Thursday, July 11, 2013

Ashes to ashes, we all fall down

"Mount Vesuvius was blazing in several places ... A black and dreadful cloud bursting out in gusts of igneous serpentine vapor now and again yawned open to reveal long, fantastic flames, resembling flashes of lightning, but much larger . . . Cinders fell . . . then pumice-stones too, with stones blackened, scorched and cracked by fire." - Pliny the Younger, August 79AD

I never got around to writing about Pompeii.

It’s been more than three months since we returned from our whirlwind trip through Lebanon and Italy (with a little bit of Istanbul), and I have not described our exploration of a place I had wanted to see my entire life. I mentioned our first trip there, the one when I was sick and there was a train strike and a two hour bus ride and I ended up in tears because we got there a half hour too late and they weren’t admitting anyone else. In fact, I stopped the tale of the trip before we even arrived to the town of Amalfi, and I skipped the trip to Positano and to Sorrento. I want to get to those. But now, I want to remember Pompeii, because Chris agreed to go back though our time was extremely limited and we wouldn’t be able to do anything in Rome before we had to fly out.

We’d spent three nights on the Amalfi Coast but our flight was leaving from Rome in the morning and we couldn’t risk missing it. Pompeii was on the way. We took our time in the morning, not ready to leave Pesce d’Oro and the cappuccinos on the Mediterranean and the lemon trees and the general contentment about just breathing. We got a ride to the town of Amalfi from the owner of the B&B and then caught a bus to Salerno, where we’d catch a train. It wasn’t too far away, certainly not the two hours it took us by bus earlier in the week. But it was far enough, and we’d had to wait long enough, and we dallied too much, so, with our luggage on our backs, we had to book it to the entrance to the ruins and practically ran the whole way from the train station. When the woman handed me my ticket, I glanced down at the corner of her computer screen and saw 3:26pm. We had made it with four minutes to spare.

It didn’t leave much time to see the ruins, as they closed at 5:30pm, but it was enough for two tired people carrying a week’s worth of luggage on their backs to get a taste of something that every person should see, an ancient city preserved because of a lack of air and moisture, leaving the ruins to show us how the Romans lived without any modern alterations. It was enough to contemplate the lives of the ancients, to imagine the bustling streets of a Roman city that was buried 4-6 meters beneath the hot lava and ash of Mount Vesuvius for more than 1500 years, its citizens suffocated in one of the earliest recorded natural disasters, ironically giving us insight into the way they lived. The eruption released a hundred thousand times the thermal energy released by the Hiroshima bombing.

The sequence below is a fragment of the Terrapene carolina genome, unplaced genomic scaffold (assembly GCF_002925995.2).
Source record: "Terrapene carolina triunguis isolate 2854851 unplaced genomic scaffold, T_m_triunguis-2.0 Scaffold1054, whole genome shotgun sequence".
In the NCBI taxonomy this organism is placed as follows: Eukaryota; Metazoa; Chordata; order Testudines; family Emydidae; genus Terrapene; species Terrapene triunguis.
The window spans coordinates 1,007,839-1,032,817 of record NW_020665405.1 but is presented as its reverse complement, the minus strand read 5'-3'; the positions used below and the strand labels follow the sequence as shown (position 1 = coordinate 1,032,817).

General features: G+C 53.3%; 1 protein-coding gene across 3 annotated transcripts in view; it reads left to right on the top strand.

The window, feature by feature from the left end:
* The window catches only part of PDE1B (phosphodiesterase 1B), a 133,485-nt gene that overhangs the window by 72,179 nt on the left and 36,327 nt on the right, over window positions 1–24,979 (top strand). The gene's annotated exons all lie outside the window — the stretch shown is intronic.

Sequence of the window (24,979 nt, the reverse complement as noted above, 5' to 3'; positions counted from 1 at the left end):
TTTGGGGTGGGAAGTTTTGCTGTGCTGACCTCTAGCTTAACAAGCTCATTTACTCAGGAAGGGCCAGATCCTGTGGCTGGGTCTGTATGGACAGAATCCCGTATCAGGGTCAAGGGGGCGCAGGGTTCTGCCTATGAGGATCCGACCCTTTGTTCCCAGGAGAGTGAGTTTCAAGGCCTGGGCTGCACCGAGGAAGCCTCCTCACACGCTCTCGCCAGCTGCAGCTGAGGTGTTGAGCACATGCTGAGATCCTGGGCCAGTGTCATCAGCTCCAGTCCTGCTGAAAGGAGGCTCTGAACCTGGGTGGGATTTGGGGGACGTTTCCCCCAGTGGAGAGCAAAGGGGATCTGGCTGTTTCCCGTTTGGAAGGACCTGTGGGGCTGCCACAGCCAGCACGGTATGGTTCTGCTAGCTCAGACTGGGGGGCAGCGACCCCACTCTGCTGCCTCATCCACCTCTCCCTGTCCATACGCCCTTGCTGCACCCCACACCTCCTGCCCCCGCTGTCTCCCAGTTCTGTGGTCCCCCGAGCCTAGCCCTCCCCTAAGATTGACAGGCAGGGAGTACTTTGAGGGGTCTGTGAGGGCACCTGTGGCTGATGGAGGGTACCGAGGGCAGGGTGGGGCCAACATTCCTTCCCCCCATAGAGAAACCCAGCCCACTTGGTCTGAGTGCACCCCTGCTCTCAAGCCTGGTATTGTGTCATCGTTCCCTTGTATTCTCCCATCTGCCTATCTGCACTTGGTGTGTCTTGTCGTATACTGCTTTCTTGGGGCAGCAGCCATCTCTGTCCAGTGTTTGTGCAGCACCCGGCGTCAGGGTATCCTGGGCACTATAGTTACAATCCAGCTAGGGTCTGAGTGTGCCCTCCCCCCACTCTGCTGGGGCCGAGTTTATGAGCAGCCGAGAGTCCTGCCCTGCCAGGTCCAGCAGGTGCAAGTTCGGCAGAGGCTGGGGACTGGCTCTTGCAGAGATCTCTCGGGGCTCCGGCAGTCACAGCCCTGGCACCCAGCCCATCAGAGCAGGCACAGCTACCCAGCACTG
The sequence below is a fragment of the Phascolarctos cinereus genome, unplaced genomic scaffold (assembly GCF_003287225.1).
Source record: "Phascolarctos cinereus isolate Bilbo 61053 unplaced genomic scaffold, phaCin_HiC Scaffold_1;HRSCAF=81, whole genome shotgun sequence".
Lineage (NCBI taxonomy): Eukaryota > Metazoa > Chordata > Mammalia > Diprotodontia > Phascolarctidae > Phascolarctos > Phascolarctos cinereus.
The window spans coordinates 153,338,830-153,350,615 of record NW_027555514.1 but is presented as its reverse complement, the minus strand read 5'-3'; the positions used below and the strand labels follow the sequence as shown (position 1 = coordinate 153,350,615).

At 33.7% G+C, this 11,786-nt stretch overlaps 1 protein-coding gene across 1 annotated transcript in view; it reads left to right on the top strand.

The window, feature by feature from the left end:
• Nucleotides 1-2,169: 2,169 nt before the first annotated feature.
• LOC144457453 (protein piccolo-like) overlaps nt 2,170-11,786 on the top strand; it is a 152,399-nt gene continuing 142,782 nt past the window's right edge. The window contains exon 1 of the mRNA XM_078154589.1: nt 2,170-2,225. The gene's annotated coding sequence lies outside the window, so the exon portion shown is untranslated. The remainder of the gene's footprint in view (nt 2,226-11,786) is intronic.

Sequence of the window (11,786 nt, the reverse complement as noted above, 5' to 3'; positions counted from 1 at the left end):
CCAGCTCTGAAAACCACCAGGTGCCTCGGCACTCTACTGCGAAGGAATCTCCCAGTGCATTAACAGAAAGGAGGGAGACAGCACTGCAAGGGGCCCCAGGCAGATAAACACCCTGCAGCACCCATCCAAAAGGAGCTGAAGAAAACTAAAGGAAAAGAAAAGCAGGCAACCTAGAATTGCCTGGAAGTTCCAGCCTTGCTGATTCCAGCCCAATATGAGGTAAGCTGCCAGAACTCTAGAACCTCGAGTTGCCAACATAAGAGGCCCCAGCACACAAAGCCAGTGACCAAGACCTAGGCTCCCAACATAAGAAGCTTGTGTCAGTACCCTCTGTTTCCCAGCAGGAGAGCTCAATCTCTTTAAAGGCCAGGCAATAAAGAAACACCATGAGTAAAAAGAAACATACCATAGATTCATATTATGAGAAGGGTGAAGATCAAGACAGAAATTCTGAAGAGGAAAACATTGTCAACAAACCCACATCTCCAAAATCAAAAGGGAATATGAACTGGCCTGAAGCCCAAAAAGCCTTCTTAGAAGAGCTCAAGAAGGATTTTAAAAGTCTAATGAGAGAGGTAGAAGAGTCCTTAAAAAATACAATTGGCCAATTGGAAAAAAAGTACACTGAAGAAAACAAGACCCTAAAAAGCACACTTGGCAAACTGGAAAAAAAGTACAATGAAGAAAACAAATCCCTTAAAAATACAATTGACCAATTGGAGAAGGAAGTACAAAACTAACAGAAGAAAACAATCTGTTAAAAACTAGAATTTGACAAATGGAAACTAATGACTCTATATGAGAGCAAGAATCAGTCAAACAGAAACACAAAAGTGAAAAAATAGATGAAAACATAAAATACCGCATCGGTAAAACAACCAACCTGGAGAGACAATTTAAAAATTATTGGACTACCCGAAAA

(I must laugh at the name of the guy who is credited with the rediscovery of the town in 1748, a Spaniard by the name of Rocque Joaquin de Alcubierre. Rocque! Ha! He found the city under a lot of rock! Groan! I know!)

We entered at the amphitheater gate, where a staple of any ancient Roman city stood, the stadium, the preferred sport being gladiator games. The amphitheater was full of lawn seating for plebes like us. I'm not sure if the original structure was full of stone stairs or if it had always had grassy areas, but I do know that the amphitheater was the first to be built by stone - the next one was the Coliseum in Rome nearly 100 years later. The original Yankees and Red Sox - the Pompeians and Nucerians - had a brawl in 59 BC that resulted in the banning of gladiator games for ten years. Rumor is that the Nucerians hated the Pompeians so much that they orchestrated the eruption of Vesuvius...ok, maybe not. (Groan again.)

The amphitheater was the first thing was saw as we walked through the gates after paying our €11 each to get in. We were at the end of our budget, yes, but this was the one thing I had wanted to see in Italy, the one must go to destination. I didn't know (though I could have suspected) that the amphitheater was mostly used for gladiator games. It seemed to have good acoustics, given that we could hear what other people were saying who were on the opposite side as we were, much like you can hear a whisper on the other side of a swimming pool. I told Chris to sing. He pretended. In 1971, Pink Floyd didn't pretend. They made a concert film entitled Pink Floyd: Live at Pompeii. Being not born yet, I don't remember this. Chris might, since he's old.